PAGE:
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How Medication Errors Occur in Nursing Homes


Over Medication is a form of Nursing Home Abuse

When you entrust the care of a loved one to a nursing home or long-term care facility, you expect a proper standard of care. When that trust is broken in the form of elder abuse—which occurs when a resident suffers harm or neglect—it can lead to serious illness, severe injury, psychological damage, and even death. One of the most common forms of elder abuse is medication errors, which include any mistake in the prescribing, dispensing, or administering of a drug. Medication errors are part of a broader problem –– medical errors, which is now the third-leading cause of death in the United States, having surpassed Alzheimer’s and diabetes.

Medication errors are often the result of ineffective prescribing, sloppy handwriting, misleading packaging, incorrect dispensing, and issues with manufacturing. Though these kinds of mistakes can happen in any healthcare setting, they’re especially prevalent in nursing homes. In fact, a study published in the Journal of the American Geriatrics Society stated that 16 to 27 percent of all nursing home residents are victims of medication errors. These types of mistakes can have severe to fatal consequences, especially for elderly and more vulnerable residents.

What Are Medication Errors in Nursing Homes?

Elderly individuals often require several prescription medications such as blood thinners, anti-psychotics, chemotherapy drugs, laxatives, heart medication, and blood pressure medication to manage their long-term health issues. While exact numbers are difficult to estimate, data suggests that the average senior fills between nine and eleven prescriptions a year, and about 36 percent of older patients take five or more prescription medications daily. Many of these medications require precise preparation and administration to work effectively.

Medications in nursing homes are generally administered during a “med pass,” which can take anywhere from three to eight hours. During a med pass, a nursing home worker will make rounds to every patient who needs medication while pushing a cart that carries the prepared drugs. A registered nurse (RN) or physician must prepare and administer all medications, though sometimes other individuals are permitted to distribute medication under the supervision of a nurse. Each nursing home is required to have clearly defined, written procedures.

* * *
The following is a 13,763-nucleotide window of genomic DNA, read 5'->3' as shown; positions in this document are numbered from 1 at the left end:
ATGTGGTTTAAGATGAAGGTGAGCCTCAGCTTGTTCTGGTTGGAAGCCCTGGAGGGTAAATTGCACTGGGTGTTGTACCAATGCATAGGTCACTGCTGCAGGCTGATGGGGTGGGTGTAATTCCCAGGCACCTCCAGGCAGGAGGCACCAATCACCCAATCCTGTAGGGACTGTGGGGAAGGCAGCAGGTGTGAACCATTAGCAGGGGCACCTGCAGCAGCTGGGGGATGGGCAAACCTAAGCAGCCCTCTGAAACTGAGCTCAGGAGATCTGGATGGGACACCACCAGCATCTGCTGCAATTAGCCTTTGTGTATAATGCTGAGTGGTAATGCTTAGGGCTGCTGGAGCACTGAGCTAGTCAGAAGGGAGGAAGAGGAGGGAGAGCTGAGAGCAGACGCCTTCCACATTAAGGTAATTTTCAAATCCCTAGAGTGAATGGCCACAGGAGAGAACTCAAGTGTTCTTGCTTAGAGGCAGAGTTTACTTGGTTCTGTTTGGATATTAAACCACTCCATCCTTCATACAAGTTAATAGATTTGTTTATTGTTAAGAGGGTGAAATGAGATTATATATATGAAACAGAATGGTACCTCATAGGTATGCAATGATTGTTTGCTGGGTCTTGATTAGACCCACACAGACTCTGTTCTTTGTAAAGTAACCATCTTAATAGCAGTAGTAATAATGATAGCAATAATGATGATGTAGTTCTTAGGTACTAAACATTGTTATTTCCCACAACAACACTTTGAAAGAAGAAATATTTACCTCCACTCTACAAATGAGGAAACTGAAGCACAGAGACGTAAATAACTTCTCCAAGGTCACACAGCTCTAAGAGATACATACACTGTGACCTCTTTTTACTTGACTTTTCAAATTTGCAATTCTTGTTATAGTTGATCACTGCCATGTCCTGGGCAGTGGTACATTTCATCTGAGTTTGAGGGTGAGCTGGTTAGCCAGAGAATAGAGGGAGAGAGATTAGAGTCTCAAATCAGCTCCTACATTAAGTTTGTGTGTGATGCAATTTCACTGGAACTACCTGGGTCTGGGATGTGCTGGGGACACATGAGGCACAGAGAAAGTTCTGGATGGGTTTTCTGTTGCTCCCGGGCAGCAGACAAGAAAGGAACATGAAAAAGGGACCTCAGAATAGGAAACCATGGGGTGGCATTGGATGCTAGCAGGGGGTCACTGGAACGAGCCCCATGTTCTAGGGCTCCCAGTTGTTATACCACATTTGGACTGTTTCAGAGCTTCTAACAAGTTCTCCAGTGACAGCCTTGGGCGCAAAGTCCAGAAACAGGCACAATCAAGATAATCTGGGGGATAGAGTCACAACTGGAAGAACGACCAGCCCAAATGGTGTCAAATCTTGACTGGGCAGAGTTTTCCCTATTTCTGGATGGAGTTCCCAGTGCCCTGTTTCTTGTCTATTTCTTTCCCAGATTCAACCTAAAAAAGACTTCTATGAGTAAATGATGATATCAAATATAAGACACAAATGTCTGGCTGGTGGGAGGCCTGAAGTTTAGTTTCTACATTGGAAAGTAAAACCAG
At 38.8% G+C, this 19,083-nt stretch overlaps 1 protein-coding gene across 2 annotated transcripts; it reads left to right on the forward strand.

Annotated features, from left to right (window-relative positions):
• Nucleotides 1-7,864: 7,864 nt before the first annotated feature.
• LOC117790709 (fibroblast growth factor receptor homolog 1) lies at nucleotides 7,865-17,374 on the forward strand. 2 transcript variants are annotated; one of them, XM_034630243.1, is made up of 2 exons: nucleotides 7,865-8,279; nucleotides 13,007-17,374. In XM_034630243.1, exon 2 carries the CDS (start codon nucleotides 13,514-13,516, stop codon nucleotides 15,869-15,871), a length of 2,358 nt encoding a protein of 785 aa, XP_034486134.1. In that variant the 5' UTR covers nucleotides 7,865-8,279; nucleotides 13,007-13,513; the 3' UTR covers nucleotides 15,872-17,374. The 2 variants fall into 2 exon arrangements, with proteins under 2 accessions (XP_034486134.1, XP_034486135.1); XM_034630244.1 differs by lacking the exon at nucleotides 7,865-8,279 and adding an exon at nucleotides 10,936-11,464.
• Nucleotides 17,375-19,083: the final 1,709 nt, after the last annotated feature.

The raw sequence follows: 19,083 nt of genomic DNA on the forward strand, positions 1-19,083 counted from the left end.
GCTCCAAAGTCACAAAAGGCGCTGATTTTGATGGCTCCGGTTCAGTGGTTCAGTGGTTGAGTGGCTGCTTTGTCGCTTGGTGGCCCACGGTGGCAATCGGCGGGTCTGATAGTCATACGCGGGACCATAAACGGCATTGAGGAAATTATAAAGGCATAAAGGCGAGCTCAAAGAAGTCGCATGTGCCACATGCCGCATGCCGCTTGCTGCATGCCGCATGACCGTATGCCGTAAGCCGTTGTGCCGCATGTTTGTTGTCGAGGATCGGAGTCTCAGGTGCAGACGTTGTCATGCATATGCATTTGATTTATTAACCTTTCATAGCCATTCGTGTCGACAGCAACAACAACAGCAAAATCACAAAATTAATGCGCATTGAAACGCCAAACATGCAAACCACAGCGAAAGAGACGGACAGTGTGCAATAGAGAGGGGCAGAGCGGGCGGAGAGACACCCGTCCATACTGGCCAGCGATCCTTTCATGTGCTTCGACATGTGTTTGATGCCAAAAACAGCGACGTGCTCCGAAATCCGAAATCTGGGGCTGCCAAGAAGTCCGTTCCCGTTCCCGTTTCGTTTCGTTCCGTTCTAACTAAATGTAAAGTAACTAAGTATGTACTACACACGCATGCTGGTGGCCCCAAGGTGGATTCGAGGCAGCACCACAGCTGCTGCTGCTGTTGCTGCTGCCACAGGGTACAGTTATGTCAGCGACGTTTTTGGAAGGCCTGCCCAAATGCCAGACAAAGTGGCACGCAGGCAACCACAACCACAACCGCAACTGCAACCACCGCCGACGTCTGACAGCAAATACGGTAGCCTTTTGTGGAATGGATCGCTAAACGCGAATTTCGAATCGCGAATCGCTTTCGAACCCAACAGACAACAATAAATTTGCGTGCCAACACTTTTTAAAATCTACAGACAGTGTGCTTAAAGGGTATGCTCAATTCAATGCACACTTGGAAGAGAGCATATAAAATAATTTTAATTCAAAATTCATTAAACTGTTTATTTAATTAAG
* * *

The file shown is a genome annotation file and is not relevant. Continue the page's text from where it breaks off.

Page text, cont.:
When a nursing home is managing the care and medication of dozens of residents, particularly if the nursing home is short-staffed, medication errors can occur. This type of miscalculation often occurs when a drug is prepared in the wrong fashion, administered incorrectly, or managed differently than instructed by a physician or pharmacist.

Common Medication Errors

If your loved one is living in a nursing home, it’s important to understand the prevalence of medication errors in these facilities and to take action steps should they be needed. Medication errors are more common than most people realize and identifying why they happen can help prevent future mistakes. Here are the common types of medication errors:

Knowledge-Based Errors

If a staff member doesn’t have enough information about the medication they’re administering—perhaps because they’re unaware of a patient’s medical history, allergies, diet, or other prescriptions—knowledge-based errors can be made. Communication problems with senior residents are fairly common.

Rule-Based Errors

These types of mistakes occur when an employee is improperly trained, fails to follow protocol, is fatigued, or is unclear of the prescription instructions. Rule-based errors can stem from a nursing home with low-caliber care staff and improper facility management. Mistakes often occur if there are staffing shortages, underpaid staff workers, a lack of experience among caregivers, and poor supervision and accountability.

Action-Based Errors